How do I know if I have a planters wart on my foot?

Several characteristics can help you identify a plantar wart. These include:

  • A small, fleshy growth on the sole of the foot
  • A stiff, thickened area on the skin
  • A rough, grainy texture on the surface of the growth
  • Black dots, which are actually small, clotted blood vessels
  • Pain or tenderness when walking or applying pressure to the growth

If you think you may have a plantar wart, it is best to see a doctor for a proper diagnosis. The doctor will be able to determine if you have a plantar wart based on its appearance and location, as well as examine the growth and possibly perform a biopsy. This is important because plantar warts can be confused with other foot conditions, such as calluses. A proper diagnosis will ensure you receive the appropriate treatment.

Testing for plantar wart

A doctor will typically perform a physical examination of the growth to test for a plantar wart. This involves looking at the appearance and location of the growth, as well as examining its texture and other characteristics, such as black dots or pain. The doctor may press on the growth to check for tenderness or discomfort. The doctor may perform a biopsy, where a small sample of the growth is removed and examined under a microscope. This can help confirm the diagnosis and rule out other conditions with similar symptoms.

Self diagnosis to know if you have a plantar wart

If you are unsure whether you have a plantar wart (as they can sometimes be confused with a callus), squeeze the lesion between your fingers as if pinching. If this action is painful, you can be 100% certain that you have a plantar wart to treat.


How to treat plantar warts

  • Although cryotherapy (where a freezing agent such as liquid nitrogen is used) is a helpful tool for treating most warts, it is not recommended for plantar warts because, with cryotherapy, a blister forms, which would be very painful to walk on afterward. 
  • Use an over-the-counter salicylic acid solution is available at the pharmacy in liquid, gel, pad, or ointment form. Be sure to follow package directions because over-application of these products can burn the skin. Periodically sand and re-treat the wart. It can take several months to get rid of a large one using these treatments. Warts can spread, so monitor your feet closely and treat warts when they are small. Soak the affected area in warm water for five minutes before applying the salicylic acid. This will enhance the effects of the medication.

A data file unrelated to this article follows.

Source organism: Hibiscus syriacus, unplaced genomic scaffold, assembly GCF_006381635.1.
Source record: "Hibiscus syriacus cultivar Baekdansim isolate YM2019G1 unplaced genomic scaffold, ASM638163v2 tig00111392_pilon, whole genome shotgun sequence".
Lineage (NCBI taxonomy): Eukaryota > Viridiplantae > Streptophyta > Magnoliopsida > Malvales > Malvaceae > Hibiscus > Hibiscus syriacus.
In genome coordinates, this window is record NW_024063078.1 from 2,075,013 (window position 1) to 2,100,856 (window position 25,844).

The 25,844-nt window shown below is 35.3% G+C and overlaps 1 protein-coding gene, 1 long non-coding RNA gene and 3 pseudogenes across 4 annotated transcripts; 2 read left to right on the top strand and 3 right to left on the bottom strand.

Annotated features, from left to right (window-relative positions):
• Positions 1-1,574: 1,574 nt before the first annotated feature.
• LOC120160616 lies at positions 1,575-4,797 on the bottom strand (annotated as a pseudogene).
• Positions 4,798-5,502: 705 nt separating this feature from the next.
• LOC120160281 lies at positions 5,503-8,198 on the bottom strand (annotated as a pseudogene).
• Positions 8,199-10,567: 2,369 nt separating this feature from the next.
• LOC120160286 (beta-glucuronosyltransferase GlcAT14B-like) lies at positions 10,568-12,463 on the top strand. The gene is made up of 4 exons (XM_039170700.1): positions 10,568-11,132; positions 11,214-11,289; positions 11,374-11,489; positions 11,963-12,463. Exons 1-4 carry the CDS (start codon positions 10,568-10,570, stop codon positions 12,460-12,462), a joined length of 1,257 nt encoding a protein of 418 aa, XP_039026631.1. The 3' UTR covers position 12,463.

• A commercial preparation containing about 17% salicylic acid and 17% lactic acid in a fast-drying solution can be applied daily after showering. The preparation is allowed to dry, and the wart is covered with waterproof tape, which is removed after the next shower or bath. 
  • Duct tape is another treatment approach where any color of duct tape is applied to the wart, which is covered 24 hours a day, six out of seven days a week, for six weeks.
  • You can visit your doctor for the plantar wart to be cut out.
  • A plantar warts natural home remedy such as H-Warts Formula is available online to treat your plantar warts safely and successfully at home. The surface of the plantar wart is treated, and the root structure is eliminated, so there is no regrowth, burning, pain, or scarring, making it an ideal natural and non-invasive treatment. 

For extra comfort

Although they are considered noncancerous growths, in rare instances, if left for years and years, plantar warts could become serious complications. While applying a plantar warts treatment, you might like to use a special pad or doughnut-shaped piece of moleskin around the wart, available from a drugstore, to relieve any pressure and pain from the wart. This is particularly useful for children who still want to run around, play sports, and live their everyday life despite the plantar wart under their feet.

How to get rid of warts on feet

For many reasons, carrying out that plantar warts treatment is best as quickly as possible. All-natural treatment alternative like H-Warts Formula is perfect for plantar warts and is natural and gentle on the skin.

Natural Warts Formula


Landis MN, et al. Recalcitrant plantar warts treated with recombinant quadrivalent human papillomavirus vaccine. Journal of the American Academy of Dermatology. 2012;67:e73.

Habif TP. Plantar warts. In: Clinical Dermatology: A Color Guide to Diagnosis and Therapy. 6th ed. Edinburgh, U.K.; New York, N.Y.: Elsevier; 2016. https://www.clinicalkey.com. -(Accessed March 2, 2017).

Kwok CS, et al. Topical treatments for cutaneous warts. Cochrane Database of Systematic Reviews. http://onlinelibrary.wiley.com/doi/10.1002/14651858.CD001781.pub3/abstract.-(Accessed March 2, 2017).

Warts. American Academy of Dermatology. http://www.aad.org/dermatology-a-to-z/diseases-and-treatments/u---w/warts. Accessed March 2, 2017.